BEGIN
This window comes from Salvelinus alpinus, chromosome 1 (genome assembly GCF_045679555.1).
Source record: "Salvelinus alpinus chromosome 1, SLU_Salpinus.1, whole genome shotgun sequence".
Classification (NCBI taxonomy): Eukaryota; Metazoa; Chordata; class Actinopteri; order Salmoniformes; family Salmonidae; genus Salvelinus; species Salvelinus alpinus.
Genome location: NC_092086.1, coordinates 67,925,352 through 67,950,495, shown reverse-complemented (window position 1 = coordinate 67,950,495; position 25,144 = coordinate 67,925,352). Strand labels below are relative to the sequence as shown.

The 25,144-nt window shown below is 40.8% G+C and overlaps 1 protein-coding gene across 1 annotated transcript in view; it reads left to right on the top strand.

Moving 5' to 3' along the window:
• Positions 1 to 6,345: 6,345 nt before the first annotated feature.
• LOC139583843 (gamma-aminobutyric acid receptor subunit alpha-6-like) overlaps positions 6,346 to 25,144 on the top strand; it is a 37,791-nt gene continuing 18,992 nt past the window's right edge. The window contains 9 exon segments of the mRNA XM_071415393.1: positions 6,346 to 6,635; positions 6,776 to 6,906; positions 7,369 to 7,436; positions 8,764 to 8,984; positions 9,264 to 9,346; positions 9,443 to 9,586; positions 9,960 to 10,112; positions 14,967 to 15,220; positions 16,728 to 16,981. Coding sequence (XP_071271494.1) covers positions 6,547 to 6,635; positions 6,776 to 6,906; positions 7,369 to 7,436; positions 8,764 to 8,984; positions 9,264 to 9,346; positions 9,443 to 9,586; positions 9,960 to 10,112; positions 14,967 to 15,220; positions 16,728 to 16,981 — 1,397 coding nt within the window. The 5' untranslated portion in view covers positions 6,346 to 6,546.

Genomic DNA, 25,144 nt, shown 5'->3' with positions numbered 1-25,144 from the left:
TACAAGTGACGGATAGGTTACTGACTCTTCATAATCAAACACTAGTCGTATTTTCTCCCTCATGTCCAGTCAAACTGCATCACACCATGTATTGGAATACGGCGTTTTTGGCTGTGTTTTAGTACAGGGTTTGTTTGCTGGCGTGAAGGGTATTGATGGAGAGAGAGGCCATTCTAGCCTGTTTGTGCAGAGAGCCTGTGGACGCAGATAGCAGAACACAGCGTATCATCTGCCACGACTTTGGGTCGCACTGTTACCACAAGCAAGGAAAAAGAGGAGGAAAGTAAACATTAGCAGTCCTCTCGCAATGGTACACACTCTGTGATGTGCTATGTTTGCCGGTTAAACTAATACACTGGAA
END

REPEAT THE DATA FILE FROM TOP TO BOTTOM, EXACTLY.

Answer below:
This window comes from Salvelinus alpinus, chromosome 1 (genome assembly GCF_045679555.1).
Source record: "Salvelinus alpinus chromosome 1, SLU_Salpinus.1, whole genome shotgun sequence".
Classification (NCBI taxonomy): Eukaryota; Metazoa; Chordata; class Actinopteri; order Salmoniformes; family Salmonidae; genus Salvelinus; species Salvelinus alpinus.
Genome location: NC_092086.1, coordinates 67,925,352 through 67,950,495, shown reverse-complemented (window position 1 = coordinate 67,950,495; position 25,144 = coordinate 67,925,352). Strand labels below are relative to the sequence as shown.

The 25,144-nt window shown below is 40.8% G+C and overlaps 1 protein-coding gene across 1 annotated transcript in view; it reads left to right on the top strand.

Moving 5' to 3' along the window:
• Positions 1 to 6,345: 6,345 nt before the first annotated feature.
• LOC139583843 (gamma-aminobutyric acid receptor subunit alpha-6-like) overlaps positions 6,346 to 25,144 on the top strand; it is a 37,791-nt gene continuing 18,992 nt past the window's right edge. The window contains 9 exon segments of the mRNA XM_071415393.1: positions 6,346 to 6,635; positions 6,776 to 6,906; positions 7,369 to 7,436; positions 8,764 to 8,984; positions 9,264 to 9,346; positions 9,443 to 9,586; positions 9,960 to 10,112; positions 14,967 to 15,220; positions 16,728 to 16,981. Coding sequence (XP_071271494.1) covers positions 6,547 to 6,635; positions 6,776 to 6,906; positions 7,369 to 7,436; positions 8,764 to 8,984; positions 9,264 to 9,346; positions 9,443 to 9,586; positions 9,960 to 10,112; positions 14,967 to 15,220; positions 16,728 to 16,981 — 1,397 coding nt within the window. The 5' untranslated portion in view covers positions 6,346 to 6,546.

Genomic DNA, 25,144 nt, shown 5'->3' with positions numbered 1-25,144 from the left:
TACAAGTGACGGATAGGTTACTGACTCTTCATAATCAAACACTAGTCGTATTTTCTCCCTCATGTCCAGTCAAACTGCATCACACCATGTATTGGAATACGGCGTTTTTGGCTGTGTTTTAGTACAGGGTTTGTTTGCTGGCGTGAAGGGTATTGATGGAGAGAGAGGCCATTCTAGCCTGTTTGTGCAGAGAGCCTGTGGACGCAGATAGCAGAACACAGCGTATCATCTGCCACGACTTTGGGTCGCACTGTTACCACAAGCAAGGAAAAAGAGGAGGAAAGTAAACATTAGCAGTCCTCTCGCAATGGTACACACTCTGTGATGTGCTATGTTTGCCGGTTAAACTAATACACTGGAA